Hunched over damp Southern earth, surrounded by decay. Rancid sun and mosquitoes and heavy air that catches her lungs and makes it hard to walk. To walk, to stand, to unfold from a bed and face the dripping branches and the swamp.

Weeping over her steering wheel, weeping over corpses, weeping over the Southern earth.

She drives away from the past.

And his future: she had one of those faces, one of those mouths where when she smiled, she looked like a toothless old lady, Anne thought. Or like a pointy little bird.

And there she is coming up the overgrown walk. And speaking to him in confidential tones with her little pecking beak. Peck peck pecking away what has happened before until it is insignificant nostalgia.

So Anne drives away and is enveloped in limbs and morbid night sky and the carrion scent.

Back home, she spread her arms wide across the bed so that the vines could wrap around her wrists and the smell could knock against her skull. And the flies, they tried to escape from her mouth so she swallowed them one by one.

Monday, March 12, 2012


A small animal curled up and died below Anne's bedroom window.

The smell of his rot permeated the stolid apartment air and wrapped fingers around Anne's neck until she could not breathe.

Doubled over on bathroom tile. What had she done?

(She smiled at the familiar shirts on the rack. At the closeness of his shoulder to her waist. Sitting next to him. Wanting to touch. Loving, always loving him.)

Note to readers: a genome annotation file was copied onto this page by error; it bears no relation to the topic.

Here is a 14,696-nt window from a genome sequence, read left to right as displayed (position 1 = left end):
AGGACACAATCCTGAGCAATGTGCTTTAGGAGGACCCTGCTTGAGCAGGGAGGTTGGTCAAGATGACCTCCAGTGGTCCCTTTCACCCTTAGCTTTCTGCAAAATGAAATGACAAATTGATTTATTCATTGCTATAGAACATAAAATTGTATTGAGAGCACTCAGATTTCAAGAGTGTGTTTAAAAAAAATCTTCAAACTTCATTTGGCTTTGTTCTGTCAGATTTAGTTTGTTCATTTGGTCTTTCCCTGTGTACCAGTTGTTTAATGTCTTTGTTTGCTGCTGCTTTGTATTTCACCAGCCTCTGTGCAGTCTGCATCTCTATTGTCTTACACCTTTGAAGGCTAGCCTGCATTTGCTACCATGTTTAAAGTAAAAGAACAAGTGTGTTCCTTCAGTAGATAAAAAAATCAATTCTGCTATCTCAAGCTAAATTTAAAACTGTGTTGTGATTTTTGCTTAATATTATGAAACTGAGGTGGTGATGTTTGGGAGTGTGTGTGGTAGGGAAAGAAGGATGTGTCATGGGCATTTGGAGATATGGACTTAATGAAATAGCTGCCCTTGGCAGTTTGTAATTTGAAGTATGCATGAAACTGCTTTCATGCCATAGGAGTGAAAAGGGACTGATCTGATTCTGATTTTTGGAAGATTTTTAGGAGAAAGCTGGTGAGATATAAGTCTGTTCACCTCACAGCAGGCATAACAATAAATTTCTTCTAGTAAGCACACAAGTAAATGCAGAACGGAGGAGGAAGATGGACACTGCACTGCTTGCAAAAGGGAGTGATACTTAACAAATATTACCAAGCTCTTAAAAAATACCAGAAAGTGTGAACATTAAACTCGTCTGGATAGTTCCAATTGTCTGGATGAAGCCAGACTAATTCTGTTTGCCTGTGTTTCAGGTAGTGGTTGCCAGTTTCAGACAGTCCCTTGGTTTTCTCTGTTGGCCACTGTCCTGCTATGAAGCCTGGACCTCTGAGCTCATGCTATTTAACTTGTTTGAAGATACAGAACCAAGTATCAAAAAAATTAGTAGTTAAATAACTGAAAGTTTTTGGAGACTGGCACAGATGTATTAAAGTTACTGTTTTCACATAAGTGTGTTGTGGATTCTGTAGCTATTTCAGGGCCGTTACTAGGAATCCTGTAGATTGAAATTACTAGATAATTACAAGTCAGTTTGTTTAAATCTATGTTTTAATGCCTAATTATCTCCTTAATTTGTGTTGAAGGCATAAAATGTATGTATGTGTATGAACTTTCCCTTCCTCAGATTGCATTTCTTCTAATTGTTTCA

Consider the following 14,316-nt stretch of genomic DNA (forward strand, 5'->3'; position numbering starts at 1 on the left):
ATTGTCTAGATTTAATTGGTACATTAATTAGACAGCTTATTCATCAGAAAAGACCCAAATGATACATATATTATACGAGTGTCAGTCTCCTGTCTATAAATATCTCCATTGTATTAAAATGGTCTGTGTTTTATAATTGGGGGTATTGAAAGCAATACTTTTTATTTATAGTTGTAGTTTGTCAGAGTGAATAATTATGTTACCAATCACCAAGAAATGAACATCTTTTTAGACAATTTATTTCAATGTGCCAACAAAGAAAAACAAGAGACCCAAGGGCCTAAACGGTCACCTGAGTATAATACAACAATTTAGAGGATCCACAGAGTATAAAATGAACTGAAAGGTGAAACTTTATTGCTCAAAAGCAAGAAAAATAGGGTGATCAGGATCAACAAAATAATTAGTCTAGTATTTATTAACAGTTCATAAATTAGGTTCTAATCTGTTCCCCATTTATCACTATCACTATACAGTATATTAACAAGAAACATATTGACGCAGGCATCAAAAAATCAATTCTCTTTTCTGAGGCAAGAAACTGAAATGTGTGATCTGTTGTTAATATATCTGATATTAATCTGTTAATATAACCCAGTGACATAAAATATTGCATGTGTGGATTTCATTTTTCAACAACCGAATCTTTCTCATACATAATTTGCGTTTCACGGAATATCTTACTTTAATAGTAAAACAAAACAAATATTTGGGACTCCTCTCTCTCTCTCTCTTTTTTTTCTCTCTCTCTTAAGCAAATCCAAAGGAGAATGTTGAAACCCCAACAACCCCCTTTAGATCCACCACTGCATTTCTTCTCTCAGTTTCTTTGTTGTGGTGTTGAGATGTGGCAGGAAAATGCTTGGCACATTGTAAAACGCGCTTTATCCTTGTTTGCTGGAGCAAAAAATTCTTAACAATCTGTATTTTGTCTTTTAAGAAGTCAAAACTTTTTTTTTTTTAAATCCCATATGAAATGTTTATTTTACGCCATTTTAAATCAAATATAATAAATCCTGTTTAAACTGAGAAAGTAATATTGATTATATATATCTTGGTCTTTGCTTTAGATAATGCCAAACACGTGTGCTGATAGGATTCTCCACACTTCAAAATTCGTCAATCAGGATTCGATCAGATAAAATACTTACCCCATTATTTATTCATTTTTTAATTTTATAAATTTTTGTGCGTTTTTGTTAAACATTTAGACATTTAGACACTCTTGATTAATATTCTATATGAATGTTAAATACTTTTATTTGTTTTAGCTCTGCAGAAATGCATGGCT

And then she shrouded his sunshine face.

* * *

When she was young, Gina had had a lover who fell apart. She told Anne.

He was put together all wrong and fell apart. Organs tucked in willy-nilly and knocking on his ribcage. A weak heart. Beautiful skin like milk and bad blood rushing beneath, rushing to the surface. Poisoning him.

It seemed that all the care of crafting had been left to his mind and his black eyes that looked out so angrily at the world. And then softly, soft. Like the trailing off and cracking of his voice. Or his lips on her shoulder.

* * *

(His face in the morning light. His lovely sunshine face. Beaming and searching for her answer.)

And Anne, oh Anne, she prattles and evades and curls up next to the rotting carcass and fills her mouth with flies.

Tuesday, February 14, 2012

A Valentine

Anne tore the card open and confetti hearts spilled all over the floor.

To be found years later in the cracks and crevices of the ancient wood.

A Valentine from her sister.

How much it meant, her sister could never know. To a little girl who always felt alone.

How much Anne loved the loops of her handwriting. Or the way she drew a heart where the return address was supposed to be.

She could never know.

Remembering her with curlers in her hair and the way she applied blush to her cheeks. The face she makes in the mirror as she examines the angles of her visage.

To Anne, the most beautiful of eyes and brows and noses and mouths.

Anne placed her hands on Catherine's cheeks and declared, "I wish my cheeks were soft like yours!"

"Be patient. Someday they will be."

And eventually they were. No longer the ruddy cheeks of childhood.

Soft cheeks, only to realize how much less alone she was then than she is now.